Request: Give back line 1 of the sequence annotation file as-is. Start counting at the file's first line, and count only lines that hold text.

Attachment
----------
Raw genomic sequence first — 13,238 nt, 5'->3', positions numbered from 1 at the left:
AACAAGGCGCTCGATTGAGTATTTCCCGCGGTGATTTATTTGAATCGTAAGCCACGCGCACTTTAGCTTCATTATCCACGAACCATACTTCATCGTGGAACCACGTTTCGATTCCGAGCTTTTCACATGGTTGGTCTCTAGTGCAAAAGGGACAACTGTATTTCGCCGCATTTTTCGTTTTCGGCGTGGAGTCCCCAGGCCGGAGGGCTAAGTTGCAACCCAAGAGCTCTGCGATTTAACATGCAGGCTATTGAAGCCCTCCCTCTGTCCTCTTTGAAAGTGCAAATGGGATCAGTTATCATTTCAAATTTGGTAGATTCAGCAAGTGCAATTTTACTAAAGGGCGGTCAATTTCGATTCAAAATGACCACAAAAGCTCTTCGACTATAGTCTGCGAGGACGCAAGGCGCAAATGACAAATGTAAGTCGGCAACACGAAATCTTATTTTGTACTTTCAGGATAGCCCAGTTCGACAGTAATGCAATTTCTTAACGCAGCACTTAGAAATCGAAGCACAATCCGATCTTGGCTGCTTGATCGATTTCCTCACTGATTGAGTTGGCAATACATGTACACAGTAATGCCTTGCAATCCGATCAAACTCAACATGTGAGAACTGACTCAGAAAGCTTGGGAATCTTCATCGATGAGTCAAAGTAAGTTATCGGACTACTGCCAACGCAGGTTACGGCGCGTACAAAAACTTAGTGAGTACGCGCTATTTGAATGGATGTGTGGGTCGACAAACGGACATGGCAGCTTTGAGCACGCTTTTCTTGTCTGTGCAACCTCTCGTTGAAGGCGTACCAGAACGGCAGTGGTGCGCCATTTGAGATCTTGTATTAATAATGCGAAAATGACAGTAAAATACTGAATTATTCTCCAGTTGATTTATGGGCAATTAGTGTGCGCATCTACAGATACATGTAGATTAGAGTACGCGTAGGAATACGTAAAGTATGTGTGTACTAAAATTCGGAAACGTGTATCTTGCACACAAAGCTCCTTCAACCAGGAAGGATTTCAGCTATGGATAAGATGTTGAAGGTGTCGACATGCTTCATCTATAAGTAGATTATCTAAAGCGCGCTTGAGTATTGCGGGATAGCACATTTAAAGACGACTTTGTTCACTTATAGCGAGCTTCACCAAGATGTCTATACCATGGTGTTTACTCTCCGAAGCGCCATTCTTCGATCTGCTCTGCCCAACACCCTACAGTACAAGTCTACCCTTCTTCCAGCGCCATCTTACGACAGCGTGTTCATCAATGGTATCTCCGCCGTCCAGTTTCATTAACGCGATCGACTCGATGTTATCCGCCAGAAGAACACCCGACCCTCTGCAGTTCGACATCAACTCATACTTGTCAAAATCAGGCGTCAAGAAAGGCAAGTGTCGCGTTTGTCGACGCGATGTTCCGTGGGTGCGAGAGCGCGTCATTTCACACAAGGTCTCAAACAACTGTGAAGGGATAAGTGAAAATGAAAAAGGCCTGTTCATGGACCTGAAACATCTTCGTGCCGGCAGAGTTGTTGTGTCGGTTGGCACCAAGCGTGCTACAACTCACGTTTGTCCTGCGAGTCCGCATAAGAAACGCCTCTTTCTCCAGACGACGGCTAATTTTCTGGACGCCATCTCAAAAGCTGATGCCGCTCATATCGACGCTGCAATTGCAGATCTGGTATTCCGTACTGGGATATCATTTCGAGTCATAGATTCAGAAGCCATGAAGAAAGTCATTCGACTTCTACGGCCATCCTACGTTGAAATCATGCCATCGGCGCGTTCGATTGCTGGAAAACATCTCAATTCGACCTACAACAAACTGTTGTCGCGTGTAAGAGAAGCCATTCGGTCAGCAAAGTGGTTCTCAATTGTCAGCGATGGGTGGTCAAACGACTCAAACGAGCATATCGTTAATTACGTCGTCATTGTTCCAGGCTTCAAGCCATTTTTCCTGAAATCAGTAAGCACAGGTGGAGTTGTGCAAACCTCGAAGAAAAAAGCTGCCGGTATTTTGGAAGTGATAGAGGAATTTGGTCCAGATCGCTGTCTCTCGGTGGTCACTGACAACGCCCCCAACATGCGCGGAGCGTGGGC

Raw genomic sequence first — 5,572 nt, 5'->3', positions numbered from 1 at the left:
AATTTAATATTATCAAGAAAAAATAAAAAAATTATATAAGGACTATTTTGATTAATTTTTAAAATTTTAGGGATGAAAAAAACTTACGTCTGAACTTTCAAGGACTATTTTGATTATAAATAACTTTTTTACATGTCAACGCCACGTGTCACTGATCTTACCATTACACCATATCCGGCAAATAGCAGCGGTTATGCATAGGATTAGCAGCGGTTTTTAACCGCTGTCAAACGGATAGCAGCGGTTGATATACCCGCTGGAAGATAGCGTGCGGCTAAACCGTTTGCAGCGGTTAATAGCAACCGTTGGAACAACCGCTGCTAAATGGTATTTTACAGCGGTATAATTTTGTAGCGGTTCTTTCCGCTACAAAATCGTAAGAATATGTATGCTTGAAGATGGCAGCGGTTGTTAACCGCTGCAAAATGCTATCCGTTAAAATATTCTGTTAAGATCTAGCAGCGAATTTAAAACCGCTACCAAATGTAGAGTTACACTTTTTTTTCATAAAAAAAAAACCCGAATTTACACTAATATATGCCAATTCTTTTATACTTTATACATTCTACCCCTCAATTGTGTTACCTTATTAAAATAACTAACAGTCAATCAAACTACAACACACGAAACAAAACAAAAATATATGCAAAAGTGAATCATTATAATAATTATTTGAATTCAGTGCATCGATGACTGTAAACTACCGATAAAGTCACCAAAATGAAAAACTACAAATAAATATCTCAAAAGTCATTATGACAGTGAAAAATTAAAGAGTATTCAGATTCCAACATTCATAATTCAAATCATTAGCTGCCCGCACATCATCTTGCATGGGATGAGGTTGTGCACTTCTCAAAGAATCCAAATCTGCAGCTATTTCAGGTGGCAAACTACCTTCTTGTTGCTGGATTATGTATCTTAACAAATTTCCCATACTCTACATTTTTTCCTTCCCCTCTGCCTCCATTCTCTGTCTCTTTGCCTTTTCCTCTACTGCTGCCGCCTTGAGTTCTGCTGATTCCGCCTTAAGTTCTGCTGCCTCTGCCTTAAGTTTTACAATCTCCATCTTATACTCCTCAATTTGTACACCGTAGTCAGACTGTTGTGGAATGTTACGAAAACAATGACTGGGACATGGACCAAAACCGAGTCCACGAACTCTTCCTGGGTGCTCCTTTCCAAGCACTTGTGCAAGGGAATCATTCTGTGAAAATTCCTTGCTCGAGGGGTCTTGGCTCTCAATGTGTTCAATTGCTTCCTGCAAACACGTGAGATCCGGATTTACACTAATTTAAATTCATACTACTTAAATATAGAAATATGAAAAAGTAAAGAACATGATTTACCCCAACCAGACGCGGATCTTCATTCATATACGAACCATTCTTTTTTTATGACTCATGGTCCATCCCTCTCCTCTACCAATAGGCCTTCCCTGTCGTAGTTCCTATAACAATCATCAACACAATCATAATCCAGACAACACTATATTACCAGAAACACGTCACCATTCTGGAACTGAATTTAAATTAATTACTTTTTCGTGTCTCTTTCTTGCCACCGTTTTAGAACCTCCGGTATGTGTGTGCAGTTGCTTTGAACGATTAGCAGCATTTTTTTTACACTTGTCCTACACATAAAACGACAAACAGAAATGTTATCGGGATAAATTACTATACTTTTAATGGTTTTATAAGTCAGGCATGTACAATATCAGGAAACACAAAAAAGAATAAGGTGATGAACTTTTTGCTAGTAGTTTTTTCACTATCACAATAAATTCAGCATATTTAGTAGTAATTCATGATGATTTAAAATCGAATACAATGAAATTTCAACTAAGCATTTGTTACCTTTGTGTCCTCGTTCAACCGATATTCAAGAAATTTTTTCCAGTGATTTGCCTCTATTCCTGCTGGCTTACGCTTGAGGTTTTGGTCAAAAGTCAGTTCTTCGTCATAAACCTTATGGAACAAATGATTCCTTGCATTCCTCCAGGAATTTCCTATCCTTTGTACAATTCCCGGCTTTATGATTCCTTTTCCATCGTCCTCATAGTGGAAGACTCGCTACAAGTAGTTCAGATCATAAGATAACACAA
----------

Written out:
Raw genomic sequence first — 13,238 nt, 5'->3', positions numbered from 1 at the left: